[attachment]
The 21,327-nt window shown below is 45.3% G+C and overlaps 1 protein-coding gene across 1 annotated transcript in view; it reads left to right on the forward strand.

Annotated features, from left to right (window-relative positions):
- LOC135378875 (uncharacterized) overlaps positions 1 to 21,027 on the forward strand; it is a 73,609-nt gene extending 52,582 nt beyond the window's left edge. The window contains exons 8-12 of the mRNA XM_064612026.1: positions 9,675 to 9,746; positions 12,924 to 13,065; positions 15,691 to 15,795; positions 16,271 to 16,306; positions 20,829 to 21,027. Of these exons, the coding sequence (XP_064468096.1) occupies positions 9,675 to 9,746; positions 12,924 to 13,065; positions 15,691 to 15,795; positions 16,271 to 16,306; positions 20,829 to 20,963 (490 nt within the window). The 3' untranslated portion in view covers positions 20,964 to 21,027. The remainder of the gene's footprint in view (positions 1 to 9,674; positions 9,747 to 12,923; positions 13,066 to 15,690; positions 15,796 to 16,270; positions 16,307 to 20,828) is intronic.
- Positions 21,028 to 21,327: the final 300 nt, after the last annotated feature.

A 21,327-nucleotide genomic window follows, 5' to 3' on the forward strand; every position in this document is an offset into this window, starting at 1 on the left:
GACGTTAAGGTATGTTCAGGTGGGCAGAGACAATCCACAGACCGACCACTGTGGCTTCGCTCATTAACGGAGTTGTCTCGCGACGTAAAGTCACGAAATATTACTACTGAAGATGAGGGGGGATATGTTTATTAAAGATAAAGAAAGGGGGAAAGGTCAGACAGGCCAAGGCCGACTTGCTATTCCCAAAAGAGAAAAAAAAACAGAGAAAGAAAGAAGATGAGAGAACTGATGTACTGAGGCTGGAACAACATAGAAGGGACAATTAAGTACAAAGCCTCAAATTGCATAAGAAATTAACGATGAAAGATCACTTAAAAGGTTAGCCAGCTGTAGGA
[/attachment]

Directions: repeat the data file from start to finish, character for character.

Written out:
The 21,327-nt window shown below is 45.3% G+C and overlaps 1 protein-coding gene across 1 annotated transcript in view; it reads left to right on the forward strand.

Annotated features, from left to right (window-relative positions):
- LOC135378875 (uncharacterized) overlaps positions 1 to 21,027 on the forward strand; it is a 73,609-nt gene extending 52,582 nt beyond the window's left edge. The window contains exons 8-12 of the mRNA XM_064612026.1: positions 9,675 to 9,746; positions 12,924 to 13,065; positions 15,691 to 15,795; positions 16,271 to 16,306; positions 20,829 to 21,027. Of these exons, the coding sequence (XP_064468096.1) occupies positions 9,675 to 9,746; positions 12,924 to 13,065; positions 15,691 to 15,795; positions 16,271 to 16,306; positions 20,829 to 20,963 (490 nt within the window). The 3' untranslated portion in view covers positions 20,964 to 21,027. The remainder of the gene's footprint in view (positions 1 to 9,674; positions 9,747 to 12,923; positions 13,066 to 15,690; positions 15,796 to 16,270; positions 16,307 to 20,828) is intronic.
- Positions 21,028 to 21,327: the final 300 nt, after the last annotated feature.

A 21,327-nucleotide genomic window follows, 5' to 3' on the forward strand; every position in this document is an offset into this window, starting at 1 on the left:
GACGTTAAGGTATGTTCAGGTGGGCAGAGACAATCCACAGACCGACCACTGTGGCTTCGCTCATTAACGGAGTTGTCTCGCGACGTAAAGTCACGAAATATTACTACTGAAGATGAGGGGGGATATGTTTATTAAAGATAAAGAAAGGGGGAAAGGTCAGACAGGCCAAGGCCGACTTGCTATTCCCAAAAGAGAAAAAAAAACAGAGAAAGAAAGAAGATGAGAGAACTGATGTACTGAGGCTGGAACAACATAGAAGGGACAATTAAGTACAAAGCCTCAAATTGCATAAGAAATTAACGATGAAAGATCACTTAAAAGGTTAGCCAGCTGTAGGA